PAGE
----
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I have just had an auto rollback war flag come through the 10k queue. However, as theres no "real" rollback war flag I'm basically left going "well thats nice" and moving on. As far as I can see all I could do is:

  • Roll it back to my prefered version - further enflaming the roll back war
  • Ignore it
  • Flag as invalid if its invalid

What should a 10k user do on seeing a rollback war flag (assuming the flag is valid)?

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I almost asked a question on why the rollback war is triggered when the user engages in a rollback war with himself, so it's funnny how these same uncommon flags make people wonder different things –  psubsee2003 Feb 13 at 14:27
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@psubsee2003 Also a very fair question, and pretty much the only time such a flag is going to be invalid –  Richard Tingle Feb 13 at 14:28
    
@psubsee2003 It's not really with himself, it started by the OP rolling back an edit by other user then, when he probably understood it was good edit after all, he rolled back his rollback. If someone keeps rolling back his own revisions I don't think it will raise a flag. (worth checking though!) –  Shadow Wizard Feb 13 at 14:31
    
@ShadowWizard based on What triggers the “possible rollback war” flag?, it only takes 2 rollbacks by the same person to trigger the flag. Of course, it wasn't answered by a dev, so there could be more checking of timestamps and other situtions, but on the surface it seems like his 2nd rollback is what triggered it (and why I said it was with himself since the trigger was a rollback of his own post). –  psubsee2003 Feb 13 at 14:34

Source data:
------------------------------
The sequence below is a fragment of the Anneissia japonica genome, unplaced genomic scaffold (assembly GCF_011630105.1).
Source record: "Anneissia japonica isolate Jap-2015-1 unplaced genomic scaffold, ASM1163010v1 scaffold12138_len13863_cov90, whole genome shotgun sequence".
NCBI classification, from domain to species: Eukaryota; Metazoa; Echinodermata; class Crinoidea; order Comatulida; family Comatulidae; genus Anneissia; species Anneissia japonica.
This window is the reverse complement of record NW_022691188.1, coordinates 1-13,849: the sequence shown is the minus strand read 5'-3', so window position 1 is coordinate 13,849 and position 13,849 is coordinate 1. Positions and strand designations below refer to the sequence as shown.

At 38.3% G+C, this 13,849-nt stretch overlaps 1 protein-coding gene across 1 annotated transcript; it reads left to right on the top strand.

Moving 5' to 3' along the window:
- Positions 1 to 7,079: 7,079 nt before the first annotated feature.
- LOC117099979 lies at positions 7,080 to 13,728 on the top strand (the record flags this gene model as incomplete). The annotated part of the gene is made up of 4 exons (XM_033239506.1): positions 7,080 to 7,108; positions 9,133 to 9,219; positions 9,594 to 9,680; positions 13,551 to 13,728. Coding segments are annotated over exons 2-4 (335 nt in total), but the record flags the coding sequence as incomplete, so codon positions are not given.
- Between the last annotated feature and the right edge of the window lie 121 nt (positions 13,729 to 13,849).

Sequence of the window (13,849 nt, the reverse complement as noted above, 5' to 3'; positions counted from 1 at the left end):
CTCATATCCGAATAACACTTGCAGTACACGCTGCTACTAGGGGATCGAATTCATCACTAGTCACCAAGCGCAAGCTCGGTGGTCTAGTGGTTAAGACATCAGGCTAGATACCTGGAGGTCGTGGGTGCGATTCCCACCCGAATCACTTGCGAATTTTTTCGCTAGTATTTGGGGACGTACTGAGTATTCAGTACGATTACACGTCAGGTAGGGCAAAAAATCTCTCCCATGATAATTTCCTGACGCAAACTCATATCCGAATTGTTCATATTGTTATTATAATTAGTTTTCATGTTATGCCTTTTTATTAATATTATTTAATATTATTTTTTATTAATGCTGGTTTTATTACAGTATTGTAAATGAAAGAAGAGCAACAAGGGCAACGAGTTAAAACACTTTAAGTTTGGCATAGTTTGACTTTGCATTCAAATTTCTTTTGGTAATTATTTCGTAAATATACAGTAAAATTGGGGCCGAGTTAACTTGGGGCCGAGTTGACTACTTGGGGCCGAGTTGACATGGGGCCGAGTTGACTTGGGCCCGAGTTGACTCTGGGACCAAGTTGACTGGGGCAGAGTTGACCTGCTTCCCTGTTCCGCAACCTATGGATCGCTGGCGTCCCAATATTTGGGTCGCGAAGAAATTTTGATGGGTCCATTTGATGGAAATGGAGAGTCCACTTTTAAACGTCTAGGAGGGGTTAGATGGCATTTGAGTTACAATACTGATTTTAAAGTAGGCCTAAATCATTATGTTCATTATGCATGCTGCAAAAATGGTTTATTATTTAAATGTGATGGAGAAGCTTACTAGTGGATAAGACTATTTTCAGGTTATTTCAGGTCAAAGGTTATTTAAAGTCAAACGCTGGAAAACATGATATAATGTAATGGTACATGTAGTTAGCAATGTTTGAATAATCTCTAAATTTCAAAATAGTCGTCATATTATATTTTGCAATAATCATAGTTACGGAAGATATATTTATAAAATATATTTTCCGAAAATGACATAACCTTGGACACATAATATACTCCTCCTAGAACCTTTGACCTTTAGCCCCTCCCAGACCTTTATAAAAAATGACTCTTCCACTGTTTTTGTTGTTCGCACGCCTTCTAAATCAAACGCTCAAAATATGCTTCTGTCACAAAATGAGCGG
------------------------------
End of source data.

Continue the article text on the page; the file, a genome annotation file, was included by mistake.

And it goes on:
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As for the question here, I think such flags should not appear in the 10K queue, the correct way to handle real rollback war is to put temporary lock on the post to prevent further edits, and maybe send warning to the offending sides. Neither of these can be done by non-moderators. –  Shadow Wizard Feb 13 at 14:35
    
@RichardTingle actually, reading the post I linked, it seems to be a dup, as he is asking the same question, and Robert's answer pretty much answers it... trusted users shouldn't need to do anything. –  psubsee2003 Feb 13 at 14:36
    
If you think something wrong is going on and you cannot resolve the situation - just call the moderator. –  Sergey K. Feb 13 at 14:39
    
@psubsee2003 It does seem to be answered within the comments on that one. "Nothing" does seem to suggest we shouldn't see these at all though. –  Richard Tingle Feb 13 at 14:39
    
@ShadowWizard: You can help out the moderators if the situation is innocuous. But it is hard to judge. –  Martijn Pieters Feb 13 at 15:05

1 Answer 1

up vote 12 down vote accepted

If you look at it and see that it is indeed a problem, or determine that it's not, it's actually helpful for us if you provide an "other" flag that describes what you saw. Adding a second flag to either validate or dispute the original helps sort it higher on our list and lets us at a glance see how we should act on this.

In fact, an "other" flag left here was the only thing that remained and was what finally clued us in that something needed to be done on that question.

It might not be the most helpful to expose this to 10k users, but you can at least help warn us about real problems that are developing in a question (or identify false positives).

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Ok, so obvious rollback war --> ignore, non obvious problem --> other, invalid --> invalid. Or should obvious rollback wars get an "other" too? –  Richard Tingle Feb 13 at 15:09
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@RichardTingle - Yes, I'd recommend an "other" flag for something you see as an obvious rollback war, because all we see in the moderator tools is the last revision. An "other" flag saying "yes, this is a problem you should look into", moves it up our list and tells us we should act on this now. Flags in both cases are helpful. –  Brad Larson Feb 13 at 15:21

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